But it’s only as valuable as the quality of the people you surround yourself with and the conversations you maintain. Like any gathering, it has it’s own version of etiquette (or “Twitterquette” – kudos to whoever came up with that word!). Think of it like a dinner party or business event – you chat with people, follow the conversation, see how you can add to it, have fun, and learn something.
A useful site to evaluate your followers – and yourself – on Twitter is The Twit Cleaner: http://thetwitcleaner.com/
Here’s their quick rundown on bad “Twitterquette” – behavior that will get you “unfollowed.” Do you see yourself in any of these?
1. You engage in potentially “dodgy” behavior, posting:
- nothing but links
- few or no retweets (RT)
- few or no acknowledgments of sources “@”s
- identical tweets
2. You’re inactive: you’ve been absent from Twitter for more than a month.
3. You don’t interact with anyone:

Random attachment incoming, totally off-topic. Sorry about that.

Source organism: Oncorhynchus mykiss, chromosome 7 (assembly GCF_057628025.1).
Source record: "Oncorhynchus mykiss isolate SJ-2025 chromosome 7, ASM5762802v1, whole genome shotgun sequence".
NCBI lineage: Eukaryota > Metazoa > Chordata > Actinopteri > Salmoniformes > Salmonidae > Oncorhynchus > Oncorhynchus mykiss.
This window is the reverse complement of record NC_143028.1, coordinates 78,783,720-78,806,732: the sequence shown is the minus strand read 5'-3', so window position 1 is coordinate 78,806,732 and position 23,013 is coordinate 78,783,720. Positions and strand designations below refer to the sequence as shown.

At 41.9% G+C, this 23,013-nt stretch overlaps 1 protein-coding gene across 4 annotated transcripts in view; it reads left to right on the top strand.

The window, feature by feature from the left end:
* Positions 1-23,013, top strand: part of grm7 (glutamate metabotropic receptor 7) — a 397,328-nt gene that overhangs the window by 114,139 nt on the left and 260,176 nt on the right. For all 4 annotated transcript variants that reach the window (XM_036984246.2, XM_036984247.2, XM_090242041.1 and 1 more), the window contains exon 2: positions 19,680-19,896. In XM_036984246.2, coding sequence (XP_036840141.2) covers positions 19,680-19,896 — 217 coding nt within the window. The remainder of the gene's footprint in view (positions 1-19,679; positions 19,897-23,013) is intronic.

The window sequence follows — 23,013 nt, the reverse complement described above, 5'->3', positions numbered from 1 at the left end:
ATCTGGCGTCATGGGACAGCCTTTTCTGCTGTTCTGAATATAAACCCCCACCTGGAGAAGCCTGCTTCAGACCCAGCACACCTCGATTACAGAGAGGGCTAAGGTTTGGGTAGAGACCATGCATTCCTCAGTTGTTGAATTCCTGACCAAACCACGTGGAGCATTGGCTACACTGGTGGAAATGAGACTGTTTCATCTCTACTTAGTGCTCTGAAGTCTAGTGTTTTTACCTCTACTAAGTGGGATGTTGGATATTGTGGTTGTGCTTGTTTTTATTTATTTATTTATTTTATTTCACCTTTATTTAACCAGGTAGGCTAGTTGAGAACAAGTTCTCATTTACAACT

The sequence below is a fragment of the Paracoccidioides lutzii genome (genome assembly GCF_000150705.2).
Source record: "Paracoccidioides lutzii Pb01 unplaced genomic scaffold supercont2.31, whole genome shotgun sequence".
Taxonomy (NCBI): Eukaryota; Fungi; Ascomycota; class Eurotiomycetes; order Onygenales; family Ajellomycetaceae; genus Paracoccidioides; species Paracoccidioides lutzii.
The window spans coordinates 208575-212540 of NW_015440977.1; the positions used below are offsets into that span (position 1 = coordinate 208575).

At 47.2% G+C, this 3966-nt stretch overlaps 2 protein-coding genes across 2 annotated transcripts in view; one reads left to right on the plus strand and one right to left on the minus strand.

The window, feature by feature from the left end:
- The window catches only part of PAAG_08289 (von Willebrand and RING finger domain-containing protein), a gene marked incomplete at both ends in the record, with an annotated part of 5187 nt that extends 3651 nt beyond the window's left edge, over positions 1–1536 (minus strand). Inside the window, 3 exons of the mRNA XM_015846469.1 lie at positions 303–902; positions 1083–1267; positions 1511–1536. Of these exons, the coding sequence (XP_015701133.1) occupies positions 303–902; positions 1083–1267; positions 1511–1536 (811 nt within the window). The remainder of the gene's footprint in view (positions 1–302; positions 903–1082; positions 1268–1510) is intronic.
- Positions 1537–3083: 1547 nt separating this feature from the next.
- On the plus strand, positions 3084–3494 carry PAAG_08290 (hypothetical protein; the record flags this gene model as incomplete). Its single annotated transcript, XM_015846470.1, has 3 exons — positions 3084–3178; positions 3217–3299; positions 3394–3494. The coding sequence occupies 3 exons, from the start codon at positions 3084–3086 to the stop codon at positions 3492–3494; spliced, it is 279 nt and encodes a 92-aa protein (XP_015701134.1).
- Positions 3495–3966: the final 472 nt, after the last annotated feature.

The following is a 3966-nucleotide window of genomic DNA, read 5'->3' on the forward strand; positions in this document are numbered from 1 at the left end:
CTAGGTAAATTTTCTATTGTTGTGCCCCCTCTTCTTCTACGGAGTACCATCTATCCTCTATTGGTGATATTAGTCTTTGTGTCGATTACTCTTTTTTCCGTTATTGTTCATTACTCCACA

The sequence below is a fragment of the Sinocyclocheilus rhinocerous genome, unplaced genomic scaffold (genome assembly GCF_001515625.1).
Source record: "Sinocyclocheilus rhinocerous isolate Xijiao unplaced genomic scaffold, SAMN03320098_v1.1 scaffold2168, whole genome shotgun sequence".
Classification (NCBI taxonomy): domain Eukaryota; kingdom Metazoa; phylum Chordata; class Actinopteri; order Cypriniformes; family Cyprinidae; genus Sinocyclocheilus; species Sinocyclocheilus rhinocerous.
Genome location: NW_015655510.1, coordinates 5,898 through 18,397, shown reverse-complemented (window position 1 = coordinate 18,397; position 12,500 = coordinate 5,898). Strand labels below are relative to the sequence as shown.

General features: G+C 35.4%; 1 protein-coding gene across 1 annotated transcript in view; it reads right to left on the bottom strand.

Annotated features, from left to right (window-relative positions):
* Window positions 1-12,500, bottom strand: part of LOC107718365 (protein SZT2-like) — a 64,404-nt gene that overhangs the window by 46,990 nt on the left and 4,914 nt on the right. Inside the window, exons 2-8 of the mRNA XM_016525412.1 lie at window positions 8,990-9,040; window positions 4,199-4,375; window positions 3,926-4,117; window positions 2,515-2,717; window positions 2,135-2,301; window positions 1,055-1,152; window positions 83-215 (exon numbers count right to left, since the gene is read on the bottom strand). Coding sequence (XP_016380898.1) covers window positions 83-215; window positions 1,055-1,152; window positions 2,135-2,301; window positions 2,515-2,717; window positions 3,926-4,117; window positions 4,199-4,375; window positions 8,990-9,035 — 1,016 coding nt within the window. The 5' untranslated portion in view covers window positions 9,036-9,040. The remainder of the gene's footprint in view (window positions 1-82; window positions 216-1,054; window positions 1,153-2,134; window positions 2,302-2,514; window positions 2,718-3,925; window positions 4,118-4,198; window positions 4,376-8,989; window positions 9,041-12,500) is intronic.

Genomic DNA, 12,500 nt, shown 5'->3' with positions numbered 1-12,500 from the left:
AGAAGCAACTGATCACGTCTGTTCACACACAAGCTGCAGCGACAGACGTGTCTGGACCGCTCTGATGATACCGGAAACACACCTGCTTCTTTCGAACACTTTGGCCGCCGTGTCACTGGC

- you’re self-obsessed – you talk about yourself more than 50% of the time
- you’re a snob – you follow back fewer than 10% of your followers
- you’re not there – you use a feed for your tweets (e.g. Twitterfeed, Facebook)
4. You talk too much…like over 20 tweets a day.
5. You post little original content.
If you do some of these things – and we’ve all done them from time to time – then it’s relatively simple to fix: do the opposite. Schedule 10 minutes a day to stop by Twitter and see what is in your feed. Retweet what you find interesting. Acknowledge what others are saying by using their Twitter handle (@________) in your response, if appropriate. Post original content. You get the idea. It’s not hard, just basic conversational common sense, albeit in a new medium.
Do you have suggestions on being a good Twitter Citizen? Or other useful resources for Twitter best practices? Please share below – and happy Tweeting!
© 2011. All rights reserved. No portion of this article may be reproduced without written consent from the author, Moira Hill.